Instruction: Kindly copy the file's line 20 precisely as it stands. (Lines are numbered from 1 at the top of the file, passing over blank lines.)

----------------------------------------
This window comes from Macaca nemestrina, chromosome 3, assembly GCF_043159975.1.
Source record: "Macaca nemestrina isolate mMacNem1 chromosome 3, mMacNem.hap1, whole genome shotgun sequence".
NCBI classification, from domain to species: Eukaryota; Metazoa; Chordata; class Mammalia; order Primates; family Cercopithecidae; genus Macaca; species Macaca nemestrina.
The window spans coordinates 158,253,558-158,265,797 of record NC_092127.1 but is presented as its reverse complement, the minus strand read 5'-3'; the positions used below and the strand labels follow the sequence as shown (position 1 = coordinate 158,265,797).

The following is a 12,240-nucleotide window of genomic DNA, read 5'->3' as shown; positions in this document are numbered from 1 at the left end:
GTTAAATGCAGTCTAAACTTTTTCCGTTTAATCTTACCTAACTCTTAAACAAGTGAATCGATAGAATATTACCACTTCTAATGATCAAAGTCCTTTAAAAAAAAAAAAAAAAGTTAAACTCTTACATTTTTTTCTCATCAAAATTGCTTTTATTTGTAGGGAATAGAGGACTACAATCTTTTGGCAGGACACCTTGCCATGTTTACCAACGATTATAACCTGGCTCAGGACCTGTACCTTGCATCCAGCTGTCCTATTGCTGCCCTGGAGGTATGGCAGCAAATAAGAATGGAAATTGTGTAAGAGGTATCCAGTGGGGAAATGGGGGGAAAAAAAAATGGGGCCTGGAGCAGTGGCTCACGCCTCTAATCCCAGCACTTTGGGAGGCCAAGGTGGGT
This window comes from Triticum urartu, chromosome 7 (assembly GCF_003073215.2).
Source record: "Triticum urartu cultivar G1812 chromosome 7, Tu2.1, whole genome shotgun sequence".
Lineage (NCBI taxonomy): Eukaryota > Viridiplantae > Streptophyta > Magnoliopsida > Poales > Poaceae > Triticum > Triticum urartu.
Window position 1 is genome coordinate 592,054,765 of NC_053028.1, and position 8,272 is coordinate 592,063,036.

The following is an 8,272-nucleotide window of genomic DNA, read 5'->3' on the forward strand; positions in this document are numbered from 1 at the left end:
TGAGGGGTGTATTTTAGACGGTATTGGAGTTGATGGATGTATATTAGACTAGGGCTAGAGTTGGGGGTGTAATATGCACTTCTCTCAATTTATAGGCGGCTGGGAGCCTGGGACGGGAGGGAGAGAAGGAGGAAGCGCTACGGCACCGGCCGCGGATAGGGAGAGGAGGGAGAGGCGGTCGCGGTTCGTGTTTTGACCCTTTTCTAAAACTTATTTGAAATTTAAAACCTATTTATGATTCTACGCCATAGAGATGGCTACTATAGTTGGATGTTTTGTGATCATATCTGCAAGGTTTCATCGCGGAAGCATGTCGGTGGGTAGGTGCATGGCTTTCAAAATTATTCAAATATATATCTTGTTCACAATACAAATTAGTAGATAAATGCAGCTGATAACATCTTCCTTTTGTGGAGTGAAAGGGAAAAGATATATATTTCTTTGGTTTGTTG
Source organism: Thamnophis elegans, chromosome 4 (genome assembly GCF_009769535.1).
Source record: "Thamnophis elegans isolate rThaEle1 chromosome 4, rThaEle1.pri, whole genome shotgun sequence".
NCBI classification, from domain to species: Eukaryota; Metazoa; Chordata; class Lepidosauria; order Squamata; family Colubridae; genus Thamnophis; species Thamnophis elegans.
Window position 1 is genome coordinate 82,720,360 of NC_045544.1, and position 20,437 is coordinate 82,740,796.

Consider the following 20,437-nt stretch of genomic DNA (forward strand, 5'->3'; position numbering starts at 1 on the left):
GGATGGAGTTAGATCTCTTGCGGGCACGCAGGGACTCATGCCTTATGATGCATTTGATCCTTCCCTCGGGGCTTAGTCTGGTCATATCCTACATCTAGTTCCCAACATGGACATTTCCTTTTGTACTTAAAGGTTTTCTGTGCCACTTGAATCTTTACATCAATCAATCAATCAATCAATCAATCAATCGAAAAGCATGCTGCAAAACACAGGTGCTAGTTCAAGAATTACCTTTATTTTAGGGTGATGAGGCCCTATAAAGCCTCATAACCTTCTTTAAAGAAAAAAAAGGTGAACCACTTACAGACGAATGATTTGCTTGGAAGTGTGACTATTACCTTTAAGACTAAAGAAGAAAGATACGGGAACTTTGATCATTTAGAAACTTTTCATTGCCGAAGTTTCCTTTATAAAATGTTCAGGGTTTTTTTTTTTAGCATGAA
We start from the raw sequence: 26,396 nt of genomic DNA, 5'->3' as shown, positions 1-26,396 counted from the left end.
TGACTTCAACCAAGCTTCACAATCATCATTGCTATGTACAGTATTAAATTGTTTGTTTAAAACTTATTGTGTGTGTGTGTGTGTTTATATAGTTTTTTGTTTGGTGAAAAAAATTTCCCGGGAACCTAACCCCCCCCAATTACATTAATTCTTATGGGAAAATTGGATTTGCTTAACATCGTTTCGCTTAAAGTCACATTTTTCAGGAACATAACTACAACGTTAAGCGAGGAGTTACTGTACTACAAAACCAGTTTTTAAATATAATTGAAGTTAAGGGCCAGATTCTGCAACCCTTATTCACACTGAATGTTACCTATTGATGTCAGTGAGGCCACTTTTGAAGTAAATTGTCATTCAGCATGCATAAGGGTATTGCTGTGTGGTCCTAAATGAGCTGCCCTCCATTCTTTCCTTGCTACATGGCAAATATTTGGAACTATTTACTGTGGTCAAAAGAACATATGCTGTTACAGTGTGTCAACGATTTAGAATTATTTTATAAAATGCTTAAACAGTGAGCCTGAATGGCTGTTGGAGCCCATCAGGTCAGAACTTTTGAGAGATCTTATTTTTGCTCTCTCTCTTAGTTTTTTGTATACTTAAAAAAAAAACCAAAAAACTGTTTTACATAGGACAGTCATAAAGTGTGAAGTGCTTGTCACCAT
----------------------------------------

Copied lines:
TGACTTCAACCAAGCTTCACAATCATCATTGCTATGTACAGTATTAAATTGTTTGTTTAAAACTTATTGTGTGTGTGTGTGTGTTTATATAGTTTTTTGTTTGGTGAAAAAAATTTCCCGGGAACCTAACCCCCCCCAATTACATTAATTCTTATGGGAAAATTGGATTTGCTTAACATCGTTTCGCTTAAAGTCACATTTTTCAGGAACATAACTACAACGTTAAGCGAGGAGTTACTGTACTACAAAACCAGTTTTTAAATATAATTGAAGTTAAGGGCCAGATTCTGCAACCCTTATTCACACTGAATGTTACCTATTGATGTCAGTGAGGCCACTTTTGAAGTAAATTGTCATTCAGCATGCATAAGGGTATTGCTGTGTGGTCCTAAATGAGCTGCCCTCCATTCTTTCCTTGCTACATGGCAAATATTTGGAACTATTTACTGTGGTCAAAAGAACATATGCTGTTACAGTGTGTCAACGATTTAGAATTATTTTATAAAATGCTTAAACAGTGAGCCTGAATGGCTGTTGGAGCCCATCAGGTCAGAACTTTTGAGAGATCTTATTTTTGCTCTCTCTCTTAGTTTTTTGTATACTTAAAAAAAAAACCAAAAAACTGTTTTACATAGGACAGTCATAAAGTGTGAAGTGCTTGTCACCAT